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While a Newshub/Reid Research poll had Labour on 50.8% and National on 37.8%, a Colmar Brunton poll released on One News showed National leading Labour 44-42. Much has been written since about the variance, and the potential reasons behind it.
Other than speculation, the polls have allowed very little analysis for all but one issue: the ongoing suitability or otherwise of National leader Simon Bridges. Both polls had Mr Bridges sitting at 4%-5% in the preferred prime minister column, while colleague Judith Collins was a point or two above him. Prime Minister Jacinda Ardern is consistently hovering around 50% in the same category.
It is easy to conclude Mr Bridges' departure as opposition leader is imminent. After all, there are clear reference points for what poor polling does to opposition leaders in this country - the demise of former Labour leaders David Shearer and Andrew Little was directly attributable to polling data.
Mr Bridges may well be heading down the same inglorious path as those two discarded leaders. That the public has not warmed to him is consistently borne out by data. But unlike the situation the former Labour leaders faced, National is not polling badly. In fact, when certain contextual points are accounted for, National is polling strongly.
No opposition party can command much attention in the middle of a government's term. The dust from the last election has settled, the next election is still far off and the government of the day is pulling purse strings, making decisions and answering to those decisions. The opposition's views are more "white noise" than at any other point in the political cycle.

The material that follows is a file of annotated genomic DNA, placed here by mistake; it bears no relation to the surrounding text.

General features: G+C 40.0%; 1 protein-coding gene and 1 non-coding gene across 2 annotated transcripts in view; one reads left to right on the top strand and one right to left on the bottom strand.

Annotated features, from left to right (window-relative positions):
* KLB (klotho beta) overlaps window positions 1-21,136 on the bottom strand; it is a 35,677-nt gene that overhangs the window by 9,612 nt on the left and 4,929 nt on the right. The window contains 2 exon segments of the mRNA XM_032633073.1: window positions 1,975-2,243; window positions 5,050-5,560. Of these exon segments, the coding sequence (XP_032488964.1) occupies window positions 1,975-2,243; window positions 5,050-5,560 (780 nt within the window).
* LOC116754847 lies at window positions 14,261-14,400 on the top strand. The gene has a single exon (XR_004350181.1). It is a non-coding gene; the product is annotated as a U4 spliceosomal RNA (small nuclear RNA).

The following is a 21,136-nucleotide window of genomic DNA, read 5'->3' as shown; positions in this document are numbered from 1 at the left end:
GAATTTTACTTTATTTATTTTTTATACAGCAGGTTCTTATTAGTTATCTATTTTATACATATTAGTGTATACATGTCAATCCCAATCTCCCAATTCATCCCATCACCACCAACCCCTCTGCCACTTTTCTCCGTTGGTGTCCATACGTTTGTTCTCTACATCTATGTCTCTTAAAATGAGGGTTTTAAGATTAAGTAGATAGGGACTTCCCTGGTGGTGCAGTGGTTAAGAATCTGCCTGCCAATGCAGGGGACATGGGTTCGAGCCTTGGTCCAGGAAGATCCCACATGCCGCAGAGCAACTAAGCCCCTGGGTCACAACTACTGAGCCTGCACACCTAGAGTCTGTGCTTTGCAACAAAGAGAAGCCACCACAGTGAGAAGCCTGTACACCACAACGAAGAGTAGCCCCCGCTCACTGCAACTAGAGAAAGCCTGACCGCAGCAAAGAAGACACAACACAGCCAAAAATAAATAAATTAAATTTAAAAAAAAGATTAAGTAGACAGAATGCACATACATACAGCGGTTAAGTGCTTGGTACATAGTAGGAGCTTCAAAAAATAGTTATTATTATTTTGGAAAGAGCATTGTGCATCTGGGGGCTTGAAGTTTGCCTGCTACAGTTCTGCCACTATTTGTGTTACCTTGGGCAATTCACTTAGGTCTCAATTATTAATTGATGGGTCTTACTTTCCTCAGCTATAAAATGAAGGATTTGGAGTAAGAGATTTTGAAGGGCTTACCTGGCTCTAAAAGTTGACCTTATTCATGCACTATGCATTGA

It is also true popular leaders carry parties with them. New Zealand didn't warm to Labour until Ms Ardern was appointed leader, and her current position was delivered as much by Winston Peters as it was by voters. Yet over the ensuing months Ms Ardern has received - and excelled in - enormous exposure.
Meanwhile, National has lost a great deal of experience in the past few years. John Key, Bill English, Steven Joyce and Chris Finlayson have moved on, leaving not just a reduction in experience but a reduction in public recognition and respect. Despite these factors National - even with an unpopular leader - is polling neck-and-neck with Labour.
It is also worth considering the potential backlash to Mr Bridges being replaced. While Ms Collins is polling better, she is only doing so marginally and is arguably less palatable to the all-important middle New Zealand voter. There is no-one else being discussed as a potential candidate.
In fact, Mr Bridges' continued role as leader may demonstrate to voters the National Party places solidity and pragmatism over personality - that the party is not hysterically reactive to the whims of polls and media baiting. If the party was to replace its leader, the current veneer of calmness would be shattered. It would surely take a very bankable candidate to make such a move worthwhile. But who is that candidate?
Despite Mr Bridges' lacklustre polling numbers, a large percentage of voters appears unimpressed by the current Government's performance. Is Mr Bridges' lack of "X-factor" going to convince those voters to move left of centre in the next 15 months? It seems unlikely.
In fact, it is not hard to imagine the National Party losing more votes than it gains by replacing Mr Bridges with anything other than an exceptional alternative.
Perhaps, despite the polling data, National's best strategy will be to knuckle down, ignore the leadership chatter and show a contrasting approach to the personality politics so widespread around the world at the moment.